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  • Swiss Church Records Website

    Wednesday, Mar 15, 2017

    by John

    The church records of Canton Bern, Switzerland, are among the most complete genealogical resources for any place in continental Europe. Many registers are unbroken back to the sixteenth century. Finding the appropriate register involves knowing the town where a family held citizenship or voting rights. Church registers, at least in theory, contained the record of the births, marriages, and deaths of all those that held hereditary citizenship in that town, even if they resided elsewhere. In most cases, church officials maintained separate registers for hereditary citizens who lived in the town and those living out-of-town (typically called “Auswärtige Bürger”). Sometimes a third set of registers were maintained for town residents who were not citizens (called “Ausbürger”).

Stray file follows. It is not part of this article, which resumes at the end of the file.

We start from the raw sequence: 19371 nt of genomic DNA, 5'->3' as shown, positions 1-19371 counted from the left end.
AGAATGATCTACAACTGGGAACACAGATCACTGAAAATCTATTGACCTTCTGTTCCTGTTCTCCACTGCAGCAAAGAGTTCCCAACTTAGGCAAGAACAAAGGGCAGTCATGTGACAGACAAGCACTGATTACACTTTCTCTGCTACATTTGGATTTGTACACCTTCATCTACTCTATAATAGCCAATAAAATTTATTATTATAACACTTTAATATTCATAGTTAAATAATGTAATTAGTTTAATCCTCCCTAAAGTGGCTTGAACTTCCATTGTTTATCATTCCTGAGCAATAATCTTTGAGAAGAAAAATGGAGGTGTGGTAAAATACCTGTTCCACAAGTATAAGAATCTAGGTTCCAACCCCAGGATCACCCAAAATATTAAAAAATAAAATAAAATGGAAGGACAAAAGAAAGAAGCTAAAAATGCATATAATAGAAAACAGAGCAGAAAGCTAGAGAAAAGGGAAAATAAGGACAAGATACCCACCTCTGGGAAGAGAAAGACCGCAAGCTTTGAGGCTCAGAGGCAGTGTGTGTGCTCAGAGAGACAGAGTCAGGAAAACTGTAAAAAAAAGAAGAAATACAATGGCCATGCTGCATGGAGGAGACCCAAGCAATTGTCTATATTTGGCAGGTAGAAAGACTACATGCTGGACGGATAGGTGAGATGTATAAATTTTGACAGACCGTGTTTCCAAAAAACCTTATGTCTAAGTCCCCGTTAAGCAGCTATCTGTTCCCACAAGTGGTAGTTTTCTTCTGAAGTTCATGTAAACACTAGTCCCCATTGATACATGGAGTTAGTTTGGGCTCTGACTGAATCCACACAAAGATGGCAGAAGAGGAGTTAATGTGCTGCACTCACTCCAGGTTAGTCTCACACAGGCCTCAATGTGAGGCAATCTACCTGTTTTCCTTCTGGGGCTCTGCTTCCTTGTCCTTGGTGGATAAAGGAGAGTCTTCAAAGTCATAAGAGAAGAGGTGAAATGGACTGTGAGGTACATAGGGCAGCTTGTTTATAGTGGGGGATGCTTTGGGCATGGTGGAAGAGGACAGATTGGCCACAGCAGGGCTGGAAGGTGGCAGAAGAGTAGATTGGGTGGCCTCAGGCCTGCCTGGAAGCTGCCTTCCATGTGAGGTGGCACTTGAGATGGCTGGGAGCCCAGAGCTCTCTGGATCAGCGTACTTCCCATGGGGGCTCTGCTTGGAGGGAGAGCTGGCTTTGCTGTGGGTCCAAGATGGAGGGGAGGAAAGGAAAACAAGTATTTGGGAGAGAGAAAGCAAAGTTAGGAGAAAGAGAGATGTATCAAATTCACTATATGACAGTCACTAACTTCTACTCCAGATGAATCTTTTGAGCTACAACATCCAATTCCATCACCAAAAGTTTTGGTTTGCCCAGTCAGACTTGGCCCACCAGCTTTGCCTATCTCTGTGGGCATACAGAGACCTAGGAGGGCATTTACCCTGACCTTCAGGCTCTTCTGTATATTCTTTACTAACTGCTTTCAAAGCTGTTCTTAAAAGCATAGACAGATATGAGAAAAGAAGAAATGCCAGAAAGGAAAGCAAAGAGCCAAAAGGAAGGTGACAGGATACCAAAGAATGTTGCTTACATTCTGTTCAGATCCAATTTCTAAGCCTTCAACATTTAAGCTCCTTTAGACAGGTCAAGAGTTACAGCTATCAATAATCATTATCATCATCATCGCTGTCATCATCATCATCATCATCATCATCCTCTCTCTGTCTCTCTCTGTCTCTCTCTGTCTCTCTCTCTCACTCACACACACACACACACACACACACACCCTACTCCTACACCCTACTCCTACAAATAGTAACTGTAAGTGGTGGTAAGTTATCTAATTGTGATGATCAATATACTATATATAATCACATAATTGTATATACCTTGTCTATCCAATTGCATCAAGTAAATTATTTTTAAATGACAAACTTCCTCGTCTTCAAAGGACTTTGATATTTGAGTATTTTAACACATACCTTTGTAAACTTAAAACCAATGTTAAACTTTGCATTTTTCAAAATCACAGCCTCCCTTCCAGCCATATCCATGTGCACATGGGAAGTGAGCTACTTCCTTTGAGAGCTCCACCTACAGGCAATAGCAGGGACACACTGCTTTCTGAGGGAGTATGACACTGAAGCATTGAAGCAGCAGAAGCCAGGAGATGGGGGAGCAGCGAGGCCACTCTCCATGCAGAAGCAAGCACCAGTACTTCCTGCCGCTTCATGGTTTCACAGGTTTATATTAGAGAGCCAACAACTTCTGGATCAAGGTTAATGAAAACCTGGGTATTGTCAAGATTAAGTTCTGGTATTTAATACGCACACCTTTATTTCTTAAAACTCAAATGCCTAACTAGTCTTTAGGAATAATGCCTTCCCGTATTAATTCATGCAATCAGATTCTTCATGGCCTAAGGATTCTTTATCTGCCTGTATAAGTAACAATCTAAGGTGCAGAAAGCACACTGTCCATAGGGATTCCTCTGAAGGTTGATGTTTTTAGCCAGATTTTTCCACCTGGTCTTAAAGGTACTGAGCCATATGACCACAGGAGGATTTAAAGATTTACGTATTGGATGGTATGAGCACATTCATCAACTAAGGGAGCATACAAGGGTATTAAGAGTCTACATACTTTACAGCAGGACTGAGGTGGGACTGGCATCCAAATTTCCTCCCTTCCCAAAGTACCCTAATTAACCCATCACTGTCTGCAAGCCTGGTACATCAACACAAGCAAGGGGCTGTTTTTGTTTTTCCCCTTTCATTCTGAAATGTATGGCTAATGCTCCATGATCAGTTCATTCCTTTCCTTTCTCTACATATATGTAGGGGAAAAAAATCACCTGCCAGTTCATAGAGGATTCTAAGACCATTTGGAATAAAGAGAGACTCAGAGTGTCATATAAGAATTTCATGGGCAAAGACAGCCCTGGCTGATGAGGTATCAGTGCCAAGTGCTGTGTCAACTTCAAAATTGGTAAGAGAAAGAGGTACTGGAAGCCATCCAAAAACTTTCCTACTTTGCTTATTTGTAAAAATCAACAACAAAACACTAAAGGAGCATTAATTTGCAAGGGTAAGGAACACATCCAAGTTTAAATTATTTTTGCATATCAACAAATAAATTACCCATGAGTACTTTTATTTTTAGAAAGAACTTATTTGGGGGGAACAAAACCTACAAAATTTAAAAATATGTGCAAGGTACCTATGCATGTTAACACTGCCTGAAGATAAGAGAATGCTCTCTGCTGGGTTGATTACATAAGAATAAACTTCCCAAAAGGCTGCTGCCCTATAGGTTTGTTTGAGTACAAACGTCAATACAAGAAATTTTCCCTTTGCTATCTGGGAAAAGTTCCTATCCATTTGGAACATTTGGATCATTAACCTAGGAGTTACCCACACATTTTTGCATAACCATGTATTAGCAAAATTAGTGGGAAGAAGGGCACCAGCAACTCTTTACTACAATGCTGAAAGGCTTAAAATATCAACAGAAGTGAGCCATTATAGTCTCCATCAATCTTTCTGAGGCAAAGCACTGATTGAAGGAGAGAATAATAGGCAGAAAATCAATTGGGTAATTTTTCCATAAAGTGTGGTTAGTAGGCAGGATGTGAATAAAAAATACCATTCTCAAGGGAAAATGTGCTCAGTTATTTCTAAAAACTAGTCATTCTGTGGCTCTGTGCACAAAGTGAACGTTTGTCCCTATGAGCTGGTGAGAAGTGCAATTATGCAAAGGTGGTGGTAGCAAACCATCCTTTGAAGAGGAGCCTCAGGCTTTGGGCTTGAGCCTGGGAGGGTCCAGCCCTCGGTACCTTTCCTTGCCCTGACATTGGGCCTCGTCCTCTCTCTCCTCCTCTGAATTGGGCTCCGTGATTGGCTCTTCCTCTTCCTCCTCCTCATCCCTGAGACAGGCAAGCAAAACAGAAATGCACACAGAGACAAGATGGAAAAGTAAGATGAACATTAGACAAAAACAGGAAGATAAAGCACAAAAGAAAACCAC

For a number of decades the Family History Library has made the Canton Bern church registers available on microfilm for borrowing. Later, when the microfilms of the registers were digitized, Swiss officials placed restrictions on the images, making the digital versions viewable on Familysearch only to LDS Church members with valid logins or from computers specifically located in LDS Church libraries (not member public libraries). The late genealogist Lewis Rohrbach offered DVDs of the registers at expensive prices, but with his death and the closing of his publishing house, Picton Press, the DVDs are no longer available for sale. The lack of an easy way to view the registers has made it frustrating to Swiss researchers seeking full, convenient access to a large body of material.